Reshaping Education and Entrepreneurial Skills for Industry 4.0

Reshaping Education and Entrepreneurial Skills for Industry 4.0

Adeshina Olushola Adeniyi (University of KwaZulu-Natal, South Africa) and Idris Olayiwola Ganiyu (University of KwaZulu-Natal, South Africa)
Copyright: © 2021 |Pages: 14
DOI: 10.4018/978-1-7998-3171-6.ch004
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Since the coinage of the Fourth Industrial Revolution (4IR), there has been plethora of studies on the concept. The 4IR, otherwise referred to as Industry 4.0, is a nomenclature used by Klaus Schwab to describes the historical progression of technological advancement. The 4IR is principally the integration of the physical, digital, and industrial worlds. The testimonies of these advancements will result in self-driving cars, intelligent robots, autonomous drones, 3D printing, smart sensors, among several others. In fact, this is already a reality and is revolutionising our world. Given all these technological advances and unimaginable possibilities of the future, it is very sacrosanct to examine the role education will play in this era. What entrepreneurial skills will be required for the 4IR? How does entrepreneurial ecosystem position themselves to thrive in this era? This chapter explores those skills needed in the 4IR.
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Education is a life-long learning process that is associated with a specific activity (Jarvis, 2018). It is a process of training and understanding knowledge, skills or attitudes (Titmus, 2014). The methodology of the word “process” in gaining knowledge and skills implies that education involves a series of events that an individual undertakes at any stage of life. But these series of events are often influenced by some dynamic forces. Among these forces, the most impactful on education is technology (Okurumeh, 2013). The continuous change in technology mirrors how teaching and learning in education have evolved over time. Globally, technology has continued to dictate business models, health deliveries, demographic changes and economic growth, particularly the formal education. Unfortunately, the standard of teaching and learning in this 21st century is not in tandem with the pace of technological advancement bearing in mind the advent of Industry 4.0. Consequently, the gap between the supply and demand for required skills continues to widen. Hence, the need to align the pedagogical strategies in acquiring knowledge and skills with the benefits of the digital revolution.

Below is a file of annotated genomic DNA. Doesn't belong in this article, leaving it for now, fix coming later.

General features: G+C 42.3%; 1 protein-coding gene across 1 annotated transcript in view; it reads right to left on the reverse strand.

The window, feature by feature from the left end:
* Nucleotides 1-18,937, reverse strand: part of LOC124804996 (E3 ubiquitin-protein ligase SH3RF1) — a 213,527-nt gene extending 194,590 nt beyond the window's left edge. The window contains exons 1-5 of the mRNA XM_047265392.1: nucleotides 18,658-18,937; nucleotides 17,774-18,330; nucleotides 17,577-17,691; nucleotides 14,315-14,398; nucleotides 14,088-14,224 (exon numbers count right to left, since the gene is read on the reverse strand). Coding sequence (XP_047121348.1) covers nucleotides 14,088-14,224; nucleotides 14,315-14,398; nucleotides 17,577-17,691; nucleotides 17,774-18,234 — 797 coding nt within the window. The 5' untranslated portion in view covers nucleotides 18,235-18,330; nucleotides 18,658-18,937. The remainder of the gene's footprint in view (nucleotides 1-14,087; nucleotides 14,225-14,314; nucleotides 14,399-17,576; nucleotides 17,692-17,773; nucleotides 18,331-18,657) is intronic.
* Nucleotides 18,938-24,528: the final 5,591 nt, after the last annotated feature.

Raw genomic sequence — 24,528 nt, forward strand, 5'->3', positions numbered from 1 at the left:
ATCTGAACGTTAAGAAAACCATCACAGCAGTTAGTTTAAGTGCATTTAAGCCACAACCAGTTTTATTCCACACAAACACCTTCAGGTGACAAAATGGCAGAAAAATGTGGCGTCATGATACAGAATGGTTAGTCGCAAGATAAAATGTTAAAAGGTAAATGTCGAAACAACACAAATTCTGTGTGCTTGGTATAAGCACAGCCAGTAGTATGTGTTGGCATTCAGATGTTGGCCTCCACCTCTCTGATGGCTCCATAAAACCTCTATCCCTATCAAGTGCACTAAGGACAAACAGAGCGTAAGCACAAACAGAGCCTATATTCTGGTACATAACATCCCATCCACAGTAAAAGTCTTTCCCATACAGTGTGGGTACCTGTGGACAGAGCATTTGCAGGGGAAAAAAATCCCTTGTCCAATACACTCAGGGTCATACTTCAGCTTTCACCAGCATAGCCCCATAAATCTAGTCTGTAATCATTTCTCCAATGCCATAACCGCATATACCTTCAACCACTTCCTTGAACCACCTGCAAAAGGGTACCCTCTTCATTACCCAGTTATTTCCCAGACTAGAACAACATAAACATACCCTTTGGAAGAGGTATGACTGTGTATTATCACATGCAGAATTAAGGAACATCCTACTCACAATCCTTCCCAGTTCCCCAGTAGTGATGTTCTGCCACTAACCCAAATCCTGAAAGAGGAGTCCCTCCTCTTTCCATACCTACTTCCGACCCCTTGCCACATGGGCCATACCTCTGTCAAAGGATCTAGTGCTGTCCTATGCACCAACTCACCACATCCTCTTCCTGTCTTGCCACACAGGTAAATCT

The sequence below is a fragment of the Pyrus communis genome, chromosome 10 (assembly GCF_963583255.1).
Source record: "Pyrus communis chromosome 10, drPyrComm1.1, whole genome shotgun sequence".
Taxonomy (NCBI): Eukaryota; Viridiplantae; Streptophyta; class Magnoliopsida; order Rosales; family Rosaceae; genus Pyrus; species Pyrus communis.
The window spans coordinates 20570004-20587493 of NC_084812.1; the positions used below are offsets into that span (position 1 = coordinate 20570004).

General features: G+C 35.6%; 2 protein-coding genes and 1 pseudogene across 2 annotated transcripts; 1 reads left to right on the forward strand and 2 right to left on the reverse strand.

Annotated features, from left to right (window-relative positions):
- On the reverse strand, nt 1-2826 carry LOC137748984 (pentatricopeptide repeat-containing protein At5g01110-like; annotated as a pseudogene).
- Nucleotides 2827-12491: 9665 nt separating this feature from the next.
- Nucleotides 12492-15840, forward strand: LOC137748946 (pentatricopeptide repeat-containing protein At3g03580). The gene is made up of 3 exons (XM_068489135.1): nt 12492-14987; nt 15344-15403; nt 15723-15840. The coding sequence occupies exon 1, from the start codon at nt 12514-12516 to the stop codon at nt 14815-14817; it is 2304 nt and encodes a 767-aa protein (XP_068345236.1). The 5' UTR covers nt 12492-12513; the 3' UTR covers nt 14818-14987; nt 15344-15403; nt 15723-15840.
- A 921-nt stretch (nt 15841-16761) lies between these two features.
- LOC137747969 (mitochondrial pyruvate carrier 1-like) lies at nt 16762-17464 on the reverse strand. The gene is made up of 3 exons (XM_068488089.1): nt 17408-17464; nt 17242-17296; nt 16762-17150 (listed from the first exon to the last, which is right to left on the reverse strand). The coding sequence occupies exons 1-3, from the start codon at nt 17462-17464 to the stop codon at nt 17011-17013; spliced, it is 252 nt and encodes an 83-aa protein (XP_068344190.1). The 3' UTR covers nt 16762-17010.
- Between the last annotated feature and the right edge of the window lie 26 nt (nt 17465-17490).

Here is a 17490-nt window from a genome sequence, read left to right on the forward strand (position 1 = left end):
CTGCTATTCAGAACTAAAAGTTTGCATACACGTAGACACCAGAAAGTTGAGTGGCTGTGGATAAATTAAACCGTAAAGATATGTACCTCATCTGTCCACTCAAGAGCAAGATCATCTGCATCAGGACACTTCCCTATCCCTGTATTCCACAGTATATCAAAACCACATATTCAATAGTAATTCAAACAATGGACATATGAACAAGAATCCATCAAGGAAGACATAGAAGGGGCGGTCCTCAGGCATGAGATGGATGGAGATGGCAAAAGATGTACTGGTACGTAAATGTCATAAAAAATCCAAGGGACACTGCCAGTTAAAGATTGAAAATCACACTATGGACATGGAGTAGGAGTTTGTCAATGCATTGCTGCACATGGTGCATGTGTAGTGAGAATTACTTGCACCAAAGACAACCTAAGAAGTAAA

Numerous studies have identified skills mismatch as the cause of unemployment (Schwab, 2017; Frey & Osborne, 2013; Peters, 2017). Globally, unemployment has been identified as a “wicked” problem (Rittel & Webber, 1973). Scholarly works have advanced that one of the ways to combat this economic scourge is to develop entrepreneurship (Lame & Yusoff, 2013). Government, private and public institutions are becoming more aware of the pivotal role of entrepreneurship. Entrepreneurship has become more crucial for economic drive and sustainability than before (Toma, Grigore & Marinescu, 2013). It is the drive for business creation and wealth creation. Previous studies submit that entrepreneurial skills are the pre-requisite for business creation and self-employment (Schumpeter, 2000; Fagge, 2017). Scholars have argued that the shortage of entrepreneurial skills is the cause of low business start-ups and increase in unemployment (Brixiová, Ncube, & Bicaba (2015). Further, shortage of entrepreneurial skills or skills mismatch has remained a precarious case of technological disruption (Brixiová, et al., 2015). This is because changes in technology requires new skills to respond to it. Therefore, it becomes expedient to comprehend the essential entrepreneurial skills that will be required for the 4th Industrial Revolution.

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